Market Reports

Cafè de costa rica’s seal of sustainability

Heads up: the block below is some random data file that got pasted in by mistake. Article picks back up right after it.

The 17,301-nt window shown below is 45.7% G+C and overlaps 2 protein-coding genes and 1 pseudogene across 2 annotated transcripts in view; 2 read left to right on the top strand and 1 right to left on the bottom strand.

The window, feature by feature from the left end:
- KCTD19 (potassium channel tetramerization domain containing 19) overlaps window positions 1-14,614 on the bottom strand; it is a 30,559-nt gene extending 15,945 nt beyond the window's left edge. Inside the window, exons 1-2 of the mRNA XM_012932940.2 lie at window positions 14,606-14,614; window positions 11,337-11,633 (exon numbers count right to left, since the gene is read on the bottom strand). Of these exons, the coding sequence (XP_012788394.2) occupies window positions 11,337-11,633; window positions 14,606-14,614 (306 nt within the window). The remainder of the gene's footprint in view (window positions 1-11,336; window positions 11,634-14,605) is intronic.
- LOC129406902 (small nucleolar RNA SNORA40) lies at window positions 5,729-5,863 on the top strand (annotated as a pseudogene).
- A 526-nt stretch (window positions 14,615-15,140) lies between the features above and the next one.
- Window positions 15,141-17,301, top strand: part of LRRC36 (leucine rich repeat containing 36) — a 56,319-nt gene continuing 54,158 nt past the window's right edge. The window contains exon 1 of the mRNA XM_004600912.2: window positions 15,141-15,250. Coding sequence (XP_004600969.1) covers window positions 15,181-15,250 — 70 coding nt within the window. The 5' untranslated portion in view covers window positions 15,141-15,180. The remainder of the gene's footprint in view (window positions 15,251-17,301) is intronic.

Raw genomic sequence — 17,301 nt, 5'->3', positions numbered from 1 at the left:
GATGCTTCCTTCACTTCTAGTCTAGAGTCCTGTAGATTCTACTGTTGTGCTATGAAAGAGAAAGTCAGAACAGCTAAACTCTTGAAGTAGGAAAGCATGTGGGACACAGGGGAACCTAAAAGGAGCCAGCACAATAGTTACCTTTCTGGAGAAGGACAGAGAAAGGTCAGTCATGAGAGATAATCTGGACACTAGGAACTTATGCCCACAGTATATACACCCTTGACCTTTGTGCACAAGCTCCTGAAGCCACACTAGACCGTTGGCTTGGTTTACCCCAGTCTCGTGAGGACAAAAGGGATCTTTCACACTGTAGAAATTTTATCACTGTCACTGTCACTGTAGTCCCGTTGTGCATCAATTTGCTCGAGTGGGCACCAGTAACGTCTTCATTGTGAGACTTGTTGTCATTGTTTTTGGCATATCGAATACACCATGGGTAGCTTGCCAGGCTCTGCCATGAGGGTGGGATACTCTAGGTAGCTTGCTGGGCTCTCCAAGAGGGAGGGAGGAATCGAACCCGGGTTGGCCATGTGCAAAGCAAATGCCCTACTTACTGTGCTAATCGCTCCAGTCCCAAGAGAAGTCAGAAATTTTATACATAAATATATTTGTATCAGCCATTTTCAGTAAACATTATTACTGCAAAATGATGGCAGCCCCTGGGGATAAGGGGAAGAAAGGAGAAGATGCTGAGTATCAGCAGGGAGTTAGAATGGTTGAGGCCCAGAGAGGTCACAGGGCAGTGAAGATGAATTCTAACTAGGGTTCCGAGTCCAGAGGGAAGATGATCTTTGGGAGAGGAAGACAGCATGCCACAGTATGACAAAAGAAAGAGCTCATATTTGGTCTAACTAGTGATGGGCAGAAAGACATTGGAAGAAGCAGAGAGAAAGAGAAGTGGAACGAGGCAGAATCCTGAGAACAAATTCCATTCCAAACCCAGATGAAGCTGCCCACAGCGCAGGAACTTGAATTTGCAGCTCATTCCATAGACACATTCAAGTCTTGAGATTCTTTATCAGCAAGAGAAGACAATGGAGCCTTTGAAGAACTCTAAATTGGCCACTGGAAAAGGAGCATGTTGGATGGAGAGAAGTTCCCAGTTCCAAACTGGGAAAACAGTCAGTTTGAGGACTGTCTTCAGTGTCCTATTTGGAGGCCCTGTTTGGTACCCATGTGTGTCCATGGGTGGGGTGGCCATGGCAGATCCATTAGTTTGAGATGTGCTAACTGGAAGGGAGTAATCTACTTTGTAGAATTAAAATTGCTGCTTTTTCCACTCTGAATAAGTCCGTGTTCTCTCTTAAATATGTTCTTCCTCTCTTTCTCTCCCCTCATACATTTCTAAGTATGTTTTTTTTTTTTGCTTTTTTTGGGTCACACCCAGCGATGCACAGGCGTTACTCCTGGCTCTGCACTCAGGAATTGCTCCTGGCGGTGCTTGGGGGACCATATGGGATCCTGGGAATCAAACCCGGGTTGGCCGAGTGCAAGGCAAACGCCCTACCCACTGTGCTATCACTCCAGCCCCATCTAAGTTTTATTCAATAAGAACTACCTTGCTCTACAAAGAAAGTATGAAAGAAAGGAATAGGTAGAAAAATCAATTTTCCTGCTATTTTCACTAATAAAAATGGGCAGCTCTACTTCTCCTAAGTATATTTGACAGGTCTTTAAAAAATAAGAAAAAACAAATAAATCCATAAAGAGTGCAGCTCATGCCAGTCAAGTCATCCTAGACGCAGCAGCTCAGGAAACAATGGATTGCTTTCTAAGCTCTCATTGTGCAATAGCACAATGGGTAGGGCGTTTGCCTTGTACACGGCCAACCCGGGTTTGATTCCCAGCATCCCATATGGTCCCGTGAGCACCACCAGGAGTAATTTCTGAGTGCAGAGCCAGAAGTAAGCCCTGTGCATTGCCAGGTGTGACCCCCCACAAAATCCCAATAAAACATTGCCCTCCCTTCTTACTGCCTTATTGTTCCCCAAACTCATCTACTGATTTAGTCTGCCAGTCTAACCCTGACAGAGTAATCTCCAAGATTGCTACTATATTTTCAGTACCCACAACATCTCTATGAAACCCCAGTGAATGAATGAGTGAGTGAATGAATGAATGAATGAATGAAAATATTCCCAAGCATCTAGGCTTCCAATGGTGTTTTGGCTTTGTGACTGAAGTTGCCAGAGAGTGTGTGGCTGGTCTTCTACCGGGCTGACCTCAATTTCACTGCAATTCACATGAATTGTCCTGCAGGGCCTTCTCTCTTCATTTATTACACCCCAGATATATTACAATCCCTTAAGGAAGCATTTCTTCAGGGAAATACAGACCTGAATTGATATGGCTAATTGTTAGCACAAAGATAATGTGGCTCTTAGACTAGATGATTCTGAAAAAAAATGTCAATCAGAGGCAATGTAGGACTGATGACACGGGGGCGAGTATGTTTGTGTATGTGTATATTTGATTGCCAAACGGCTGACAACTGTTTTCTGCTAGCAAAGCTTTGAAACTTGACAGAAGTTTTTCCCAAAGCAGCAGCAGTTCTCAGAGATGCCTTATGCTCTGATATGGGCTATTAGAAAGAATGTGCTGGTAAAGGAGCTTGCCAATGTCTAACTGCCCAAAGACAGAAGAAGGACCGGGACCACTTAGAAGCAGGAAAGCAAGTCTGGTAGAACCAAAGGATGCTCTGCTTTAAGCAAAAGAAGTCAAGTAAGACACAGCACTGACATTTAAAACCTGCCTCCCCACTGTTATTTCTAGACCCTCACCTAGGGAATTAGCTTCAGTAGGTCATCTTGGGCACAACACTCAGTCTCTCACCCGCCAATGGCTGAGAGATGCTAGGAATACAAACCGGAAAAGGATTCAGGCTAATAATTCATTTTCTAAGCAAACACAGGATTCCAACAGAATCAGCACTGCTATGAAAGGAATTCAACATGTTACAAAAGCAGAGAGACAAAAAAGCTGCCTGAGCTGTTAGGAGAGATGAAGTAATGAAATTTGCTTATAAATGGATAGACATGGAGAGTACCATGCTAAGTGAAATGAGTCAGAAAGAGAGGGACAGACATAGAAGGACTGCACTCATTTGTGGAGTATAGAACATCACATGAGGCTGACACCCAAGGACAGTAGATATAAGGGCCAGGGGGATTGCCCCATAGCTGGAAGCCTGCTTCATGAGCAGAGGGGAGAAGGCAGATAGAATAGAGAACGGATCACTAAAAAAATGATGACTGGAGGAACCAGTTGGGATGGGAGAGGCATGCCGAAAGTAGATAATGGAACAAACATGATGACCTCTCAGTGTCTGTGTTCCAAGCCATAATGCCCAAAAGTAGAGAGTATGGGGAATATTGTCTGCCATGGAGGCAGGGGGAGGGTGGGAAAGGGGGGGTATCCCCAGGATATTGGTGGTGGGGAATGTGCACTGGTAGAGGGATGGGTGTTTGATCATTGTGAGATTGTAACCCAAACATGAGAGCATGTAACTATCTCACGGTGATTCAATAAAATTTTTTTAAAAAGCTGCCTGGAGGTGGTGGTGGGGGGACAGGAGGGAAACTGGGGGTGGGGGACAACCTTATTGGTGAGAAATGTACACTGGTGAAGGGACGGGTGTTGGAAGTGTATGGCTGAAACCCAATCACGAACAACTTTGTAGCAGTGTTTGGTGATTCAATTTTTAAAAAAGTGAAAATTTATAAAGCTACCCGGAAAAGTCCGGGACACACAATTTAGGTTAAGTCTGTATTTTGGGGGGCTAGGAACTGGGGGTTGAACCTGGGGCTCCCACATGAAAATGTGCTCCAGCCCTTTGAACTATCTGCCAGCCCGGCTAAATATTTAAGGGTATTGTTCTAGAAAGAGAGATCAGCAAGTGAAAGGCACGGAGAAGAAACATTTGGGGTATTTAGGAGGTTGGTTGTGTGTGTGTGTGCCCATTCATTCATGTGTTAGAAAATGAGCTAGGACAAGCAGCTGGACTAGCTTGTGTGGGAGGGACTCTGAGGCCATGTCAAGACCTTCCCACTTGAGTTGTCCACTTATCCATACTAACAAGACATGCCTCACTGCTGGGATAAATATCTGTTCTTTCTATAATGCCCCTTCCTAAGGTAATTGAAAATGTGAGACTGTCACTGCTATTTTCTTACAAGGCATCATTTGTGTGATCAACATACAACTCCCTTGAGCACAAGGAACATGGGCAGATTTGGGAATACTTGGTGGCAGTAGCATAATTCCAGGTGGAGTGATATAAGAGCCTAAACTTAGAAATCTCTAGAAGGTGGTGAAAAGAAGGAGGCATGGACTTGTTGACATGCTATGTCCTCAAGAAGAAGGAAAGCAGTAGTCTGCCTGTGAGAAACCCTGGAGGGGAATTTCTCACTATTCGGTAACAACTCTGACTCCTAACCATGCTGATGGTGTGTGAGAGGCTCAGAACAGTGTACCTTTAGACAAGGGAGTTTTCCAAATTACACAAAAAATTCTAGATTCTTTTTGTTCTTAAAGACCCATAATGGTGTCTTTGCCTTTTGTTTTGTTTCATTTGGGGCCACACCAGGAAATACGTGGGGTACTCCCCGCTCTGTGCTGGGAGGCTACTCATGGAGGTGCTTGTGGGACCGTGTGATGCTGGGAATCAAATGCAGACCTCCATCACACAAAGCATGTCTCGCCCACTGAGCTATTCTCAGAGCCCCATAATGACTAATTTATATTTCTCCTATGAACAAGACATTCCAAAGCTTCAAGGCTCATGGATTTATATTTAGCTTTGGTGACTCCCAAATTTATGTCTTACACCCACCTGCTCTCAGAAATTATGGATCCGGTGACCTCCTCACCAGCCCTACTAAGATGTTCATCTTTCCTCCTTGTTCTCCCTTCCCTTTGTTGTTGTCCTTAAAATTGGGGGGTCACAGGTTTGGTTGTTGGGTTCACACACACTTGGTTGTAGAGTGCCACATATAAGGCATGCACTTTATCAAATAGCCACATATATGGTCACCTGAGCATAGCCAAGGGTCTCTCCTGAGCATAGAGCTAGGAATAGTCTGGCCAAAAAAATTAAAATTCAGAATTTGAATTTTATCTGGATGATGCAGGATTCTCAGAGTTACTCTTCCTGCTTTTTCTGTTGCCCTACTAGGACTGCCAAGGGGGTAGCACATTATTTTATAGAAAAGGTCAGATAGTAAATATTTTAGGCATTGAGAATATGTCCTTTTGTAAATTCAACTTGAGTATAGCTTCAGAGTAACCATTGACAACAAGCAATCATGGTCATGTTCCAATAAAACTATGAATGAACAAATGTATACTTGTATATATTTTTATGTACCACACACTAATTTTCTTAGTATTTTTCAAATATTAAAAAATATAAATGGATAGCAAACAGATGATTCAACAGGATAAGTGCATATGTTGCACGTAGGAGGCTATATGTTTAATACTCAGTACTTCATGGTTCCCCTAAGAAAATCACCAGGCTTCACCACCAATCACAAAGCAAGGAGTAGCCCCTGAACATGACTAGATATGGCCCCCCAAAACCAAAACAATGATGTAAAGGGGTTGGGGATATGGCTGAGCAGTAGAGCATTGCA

First it was Champagne from France. Then Mexico took its Tequila to the world trade courts to protect its identity. Since the world of coffee started to look at international trade regulations covering what constitutes the denomination of origin the issue has become a hot topic. Costa Rican coffee hasn’t escaped the challenge of maintaining its identity. With wildly differing premiums paid per pound of Central American beans, coffee smuggling and contraband sales are not uncommon practices in the industry. But registering Café de Costa Rica as a Geographical Indication, and eight production regions as Origin Denominations (currently underway) has been more challenging than the official Costa Rican Coffee Institute (ICAFE), imagined. “It was the year 2000 when visionary people decided to answer a big concern. The big question at the time was how to protect the quality, and furthermore the value proposition, of our unique sustainable production,” Mario Arroyo, Marketing Director of ICAFE, tells GCR Magazine. “This triggered the idea of Geographical Indication and the eight Origin Denominations as seals of the origin’s sustainability throughout the chain.”  The debate over Geographical Indication of coffee made headlines in the mid 1990s when a California-based company sold 10 times more Kona coffee than Hawaii could produce. It turned out that most of what it was selling was Central American beans. By 2005, the aftermath of what became known as the “Kona Kai scandal” was still weighing heavily on the specialty coffee trade. That year, the world of coffee reached common ground that denomination of origin-type trademarks would be the best measure to protect the uniqueness of a country’s coffees. And so ICAFE also started in 2000 to secure all of Costa Rica’s coffee producing regions with their individual seals of Origin Denomination. Arroyo recounts, however, that it turned out to become a much more tedious affair than they imagined. Global trade regulations for these highly coveted seals involve a complicated and time-consuming process, especially considering the complexities of each region. “We first launched the concept of different producing regions in 1988 and today we have eight different growing regions in Costa Rica. All these regions are entirely unique. Moreover, growing quality implies the interaction of so many aspects: genetic, agronomic, climatic, geographic, social, economic and environmental variables that must be protected as added value. These relate to the uniqueness of the origin and benefit the producers,” says Arroyo. “Costa Rica geology is very notable, sharing an incredible biodiversity and ecosystems formed by two tectonic plates pushing against each other. This process formed the volcanic soils that give distinctive organoleptic characteristics to each of the defined regions and future Origin Denominations.” ICAFE has worked in conjunction with the regions to obtain Geographical Indication (already registered) of Café de Costa Rica and the eight coffee Origin Denominations (currently in process). This is important, since to obtain the registrations, three main topics are considered to grant the titles. The first is geographic delimitation and historical background, showing that each area has been in the relevant business for some time. The second is regulations, which are the relevant details concerning the delineation of the production zone, altitude, authorised varieties, and production, among other factors. The third consideration is the operators of the Origin Denomination and/or Geographical Indication, a council that represents the producers and has the authority to regulate and successfully achieve and maintain its prestige as perceived by the consumer. “Geographical Indications are more than just a name or a symbol. They reflect a reputation strongly linked to geographical areas of varying sizes, thus giving them an emotional component.  A Geographical Indication’s reputation is a collective, intangible asset,” according to the World Intellectual Property Organization, or WIPO, which manages the seal. In the case of Costa Rica, the Geographical Indication today applies to all the coffee produced within the frontiers of the small Central American country and is “a sign used on goods that have a specific geographical origin and possess qualities, a reputation or characteristics that are essentially attributable to that place of origin,” WIPO documents read. The key difference between Geographical Indication and Origin Denomination – also known as “appellation of origin” in trade vocabulary – is that “the place of origin must be stronger in the case of an appellation of origin,” according to WIPO documents. This, trade analysts and industry officials argue, makes it easier to apply for recognition as a nation, rather than individual regions that often have to provide much more excessive and detailed paper work. The Geographical Indication of Costa Rican coffee is an acknowledgment of the incredible characteristics of this country’s beautiful production. “Our bean has been recognised over time as being of high quality and we know how to maintain and promote that quality. But we also know we are not the only ones in the world with these kinds of qualities so we had to find ways to add value to the coffee,” says Arroyo. “For more than 205 years we, as a country and thanks to our visionary coffee farmers, have been finding ways to improve livelihoods and nourish capital creation in terms of social, physical, financial, nature, and human assets. This is the biggest value proposition of the Geographical Indication and Origin Denominations. They warrant sustainability and let customers know that we are not ‘expensive’. Our beans are priced to cover the real cost of being genuinely monitored, verified and registered as sustainable .” Costa Rica’s coffee history is well documented. The first trees were planted in 1779 in the Central Valley around the capital of San Jose. It was in 1808 that bigger commercial plantings started in earnest. “We recognise coffee was introduced to Costa Rica [by] 1808 and we know that for sure because in 1808 thanks to Father Felix Velarde, who wrote in his last will, he was leaving a nursery of coffee and eight year coffee plants to be distributed  within the habitants,” says Arroyo. “The local people quickly saw how coffee was doing really well here, producing great yields and great quality and that would soon generate a revolution. The government promised land titles after five years of proved coffee cultivation, the first land redistribution of the emerging Republic,” he says. Hence began the initial development process in Costa Rica, largely thanks to coffee.  Production reached an all-time high between 1989 and 1991 with total annual output of 2.7 million 60-kilogram bags. But when coffee prices hit historic lows between 2001 and 2003, hundreds of producers abandoned the crop and output plummeted. Today coffee production has stabilised at about 1.5 – 1.7 million bags, ICAFE data shows. “Since its earliest beginnings Costa Rica has seen a lot of progress thanks to coffee. Thanks to these revenues, Costa Ricans were able to go and study abroad bringing into the society new concepts and technical knowledge. Coffee has and continues to generates work, it has a great social impact, and coffee generates wealth through rural development and jobs,” says Arroyo. “But today we have a constant struggle between development and growing coffee because the locations of the best soils for coffee are all in the areas closest to the capital. Tres Rios is an example of this and today we probably, at the very most, have only 30,000 bags of production left here, all strictly hard beans.” From climate change to the ongoing demand for increased efficiency at all levels of production, Arroyo admits that the challenges to the future of coffee can seem overwhelming. But thanks to seals such as Geographical Indication, ICAFE firmly believes that Café de Costa Rica  is here to stay, even if there may be less of these famed beans available today. “We have some of the highest differentials paid for coffee in the world and this is due to the recognition of the social, economical, and environmental standards we have as a coffee origin. This is particularly amazing considering we only produce 1 per cent of the world’s production,” he says. “We are very proud of this and will continue to work on improving these sustainability standards.”